- This article was written for my old site between December 2008 and February 2009 and republished here in March 2021.
I play recorder, modern flute, and sometimes 8-key and traverso so when anyone in my area (Townsville, North Qld, Australia) has an odd or old flute they tend to talk to me about it. In December 2008, a man of about retirement age was ‘looking for a good home’ for a flute and a piccolo which he inherited years ago from his grandfather who was born in Victoria in 1865. I offered to provide the good home and duly picked them up from him.
Both were in absolutely original condition, i.e., dilapidated, unplayable but complete. They had been ‘at the bottom of a trunk’ for years without the benefit of cases. Here’s the flute, just as I received it:
Even at first glance the flute looked particularly interesting: the keys and mounts were real silver (very heavily tarnished, of course), not the ‘German-silver’ which has been standard for over a century, and the ‘pads’ for the lowest two notes were pewter plugs, which went out of fashion a very long time ago:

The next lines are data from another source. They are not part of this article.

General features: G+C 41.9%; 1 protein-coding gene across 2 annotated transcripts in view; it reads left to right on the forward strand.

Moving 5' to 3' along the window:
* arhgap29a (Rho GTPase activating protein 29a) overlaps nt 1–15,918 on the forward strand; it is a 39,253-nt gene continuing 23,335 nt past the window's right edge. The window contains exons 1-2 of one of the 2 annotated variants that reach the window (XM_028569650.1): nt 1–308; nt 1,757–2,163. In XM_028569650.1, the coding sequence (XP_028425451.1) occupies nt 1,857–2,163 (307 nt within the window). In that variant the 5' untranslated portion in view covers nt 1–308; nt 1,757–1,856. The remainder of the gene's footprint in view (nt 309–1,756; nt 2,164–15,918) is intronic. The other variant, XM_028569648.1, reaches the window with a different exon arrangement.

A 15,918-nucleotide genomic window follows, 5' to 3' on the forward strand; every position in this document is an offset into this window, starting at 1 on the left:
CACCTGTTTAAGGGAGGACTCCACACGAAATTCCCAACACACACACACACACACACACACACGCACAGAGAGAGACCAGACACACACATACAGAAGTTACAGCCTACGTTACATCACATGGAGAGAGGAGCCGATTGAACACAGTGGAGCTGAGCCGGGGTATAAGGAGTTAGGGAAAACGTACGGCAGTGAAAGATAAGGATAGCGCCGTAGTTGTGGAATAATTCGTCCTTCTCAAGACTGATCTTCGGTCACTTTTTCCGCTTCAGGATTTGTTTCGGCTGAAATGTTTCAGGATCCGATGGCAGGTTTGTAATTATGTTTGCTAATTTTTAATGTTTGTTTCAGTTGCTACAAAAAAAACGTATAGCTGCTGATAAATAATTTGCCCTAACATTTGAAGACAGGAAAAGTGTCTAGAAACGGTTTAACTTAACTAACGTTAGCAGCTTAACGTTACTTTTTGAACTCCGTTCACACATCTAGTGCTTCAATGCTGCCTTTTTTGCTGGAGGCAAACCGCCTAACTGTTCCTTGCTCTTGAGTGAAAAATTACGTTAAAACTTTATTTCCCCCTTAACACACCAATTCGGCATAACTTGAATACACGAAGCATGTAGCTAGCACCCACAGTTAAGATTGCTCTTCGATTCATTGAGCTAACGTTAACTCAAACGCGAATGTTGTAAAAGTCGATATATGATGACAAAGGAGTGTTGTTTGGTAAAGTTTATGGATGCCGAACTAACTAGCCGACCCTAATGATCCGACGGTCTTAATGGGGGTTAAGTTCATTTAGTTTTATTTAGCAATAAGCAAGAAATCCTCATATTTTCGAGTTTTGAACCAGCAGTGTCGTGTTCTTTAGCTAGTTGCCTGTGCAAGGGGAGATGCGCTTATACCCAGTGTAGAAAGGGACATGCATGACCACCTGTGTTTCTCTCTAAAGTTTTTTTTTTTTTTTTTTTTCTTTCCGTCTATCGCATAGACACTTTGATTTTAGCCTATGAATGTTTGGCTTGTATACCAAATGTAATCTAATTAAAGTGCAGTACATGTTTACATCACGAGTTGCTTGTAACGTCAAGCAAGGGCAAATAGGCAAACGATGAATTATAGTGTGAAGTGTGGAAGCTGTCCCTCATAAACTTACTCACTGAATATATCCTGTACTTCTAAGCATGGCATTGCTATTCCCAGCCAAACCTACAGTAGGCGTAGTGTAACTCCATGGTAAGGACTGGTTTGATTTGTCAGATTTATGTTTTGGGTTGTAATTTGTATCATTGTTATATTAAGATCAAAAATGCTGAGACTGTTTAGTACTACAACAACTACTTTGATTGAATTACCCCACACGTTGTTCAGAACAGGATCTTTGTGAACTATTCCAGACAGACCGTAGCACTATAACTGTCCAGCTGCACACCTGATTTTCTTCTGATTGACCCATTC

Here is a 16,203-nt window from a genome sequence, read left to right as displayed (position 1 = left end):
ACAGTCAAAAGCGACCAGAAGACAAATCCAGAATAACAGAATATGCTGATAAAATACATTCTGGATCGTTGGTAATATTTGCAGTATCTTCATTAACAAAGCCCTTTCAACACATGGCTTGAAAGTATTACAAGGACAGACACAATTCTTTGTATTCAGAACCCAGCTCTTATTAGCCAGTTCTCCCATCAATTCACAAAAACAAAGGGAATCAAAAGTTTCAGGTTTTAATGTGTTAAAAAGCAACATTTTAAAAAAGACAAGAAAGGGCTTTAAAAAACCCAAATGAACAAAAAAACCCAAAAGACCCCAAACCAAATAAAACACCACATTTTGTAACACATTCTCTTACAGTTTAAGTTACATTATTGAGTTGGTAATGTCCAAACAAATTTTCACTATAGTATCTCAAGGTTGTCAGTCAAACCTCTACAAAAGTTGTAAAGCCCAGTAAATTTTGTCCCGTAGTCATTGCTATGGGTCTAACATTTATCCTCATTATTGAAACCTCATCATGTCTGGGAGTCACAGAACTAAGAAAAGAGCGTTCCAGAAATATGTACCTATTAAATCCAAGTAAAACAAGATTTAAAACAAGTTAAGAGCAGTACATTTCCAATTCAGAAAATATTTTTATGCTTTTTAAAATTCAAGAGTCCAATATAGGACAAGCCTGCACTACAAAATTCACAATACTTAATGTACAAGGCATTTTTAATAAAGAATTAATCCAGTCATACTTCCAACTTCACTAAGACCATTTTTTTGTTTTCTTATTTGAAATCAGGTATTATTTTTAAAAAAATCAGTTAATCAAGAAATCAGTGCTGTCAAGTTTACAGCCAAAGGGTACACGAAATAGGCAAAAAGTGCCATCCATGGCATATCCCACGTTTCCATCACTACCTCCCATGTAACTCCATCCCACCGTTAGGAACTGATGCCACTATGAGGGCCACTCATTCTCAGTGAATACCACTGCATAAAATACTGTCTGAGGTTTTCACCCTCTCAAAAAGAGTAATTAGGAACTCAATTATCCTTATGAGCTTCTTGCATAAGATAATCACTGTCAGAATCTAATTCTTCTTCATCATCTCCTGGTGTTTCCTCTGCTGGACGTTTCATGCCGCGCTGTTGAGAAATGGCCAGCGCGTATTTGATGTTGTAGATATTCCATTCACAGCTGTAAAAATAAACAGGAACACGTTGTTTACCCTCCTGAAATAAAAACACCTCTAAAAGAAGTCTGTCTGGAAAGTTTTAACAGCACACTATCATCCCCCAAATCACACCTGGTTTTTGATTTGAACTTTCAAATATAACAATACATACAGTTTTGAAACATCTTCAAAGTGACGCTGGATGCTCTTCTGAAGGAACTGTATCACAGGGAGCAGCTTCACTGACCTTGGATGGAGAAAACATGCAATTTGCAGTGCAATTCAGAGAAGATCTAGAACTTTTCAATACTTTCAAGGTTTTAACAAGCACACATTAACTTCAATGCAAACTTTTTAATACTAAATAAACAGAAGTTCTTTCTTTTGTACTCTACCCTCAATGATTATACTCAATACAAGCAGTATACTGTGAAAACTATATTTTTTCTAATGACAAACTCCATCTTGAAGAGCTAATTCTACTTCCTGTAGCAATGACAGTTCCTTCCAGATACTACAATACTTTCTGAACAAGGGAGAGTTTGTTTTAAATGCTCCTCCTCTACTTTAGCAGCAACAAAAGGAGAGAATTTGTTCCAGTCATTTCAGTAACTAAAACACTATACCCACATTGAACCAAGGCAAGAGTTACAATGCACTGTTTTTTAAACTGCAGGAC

On this page I will relate the history of the instruments, then deal with the piccolo, then (on a separate page) the flute and finally the flute’s maker. Click on the links in the previous sentence to go straight to the different sections.
Ray told me that he inherited both instruments from his grandfather who was born in 1865 and married in Melbourne in 1895. His father had passed them on to him as the most musical of his generation of the family, but Ray played trombone so, while he valued them, he never did anything with them. When I found out how old the flute really was, I asked Ray for more on the family history. He wrote:
My grandfather, Arthur Hosken, was born in Ballarat in 1865 and later moved to Melbourne. His father, my great-grandfather, was Rev. William Henry Hosken, born in 1821 in Cornwall, England and as a minister was appointed to Victoria in 1861. His calling took him to Melbourne, Ballarat, Daylesford and Maldon. He had 5 sons and 7 daughters. We have a lot of information on him – but no mention of musical interest! However it may be likely the flute belonged to him originally.
It is chronologically possible that Rev. William bought the flute (new or second-hand) in England and brought it with him to the colonies but, on sociological grounds, I feel it just as likely that he bought a second-hand flute in Victoria for young Arthur to play. A woodwind instrument is not very useful in helping a minister lead the congregational singing, since the player can’t sing at the same time!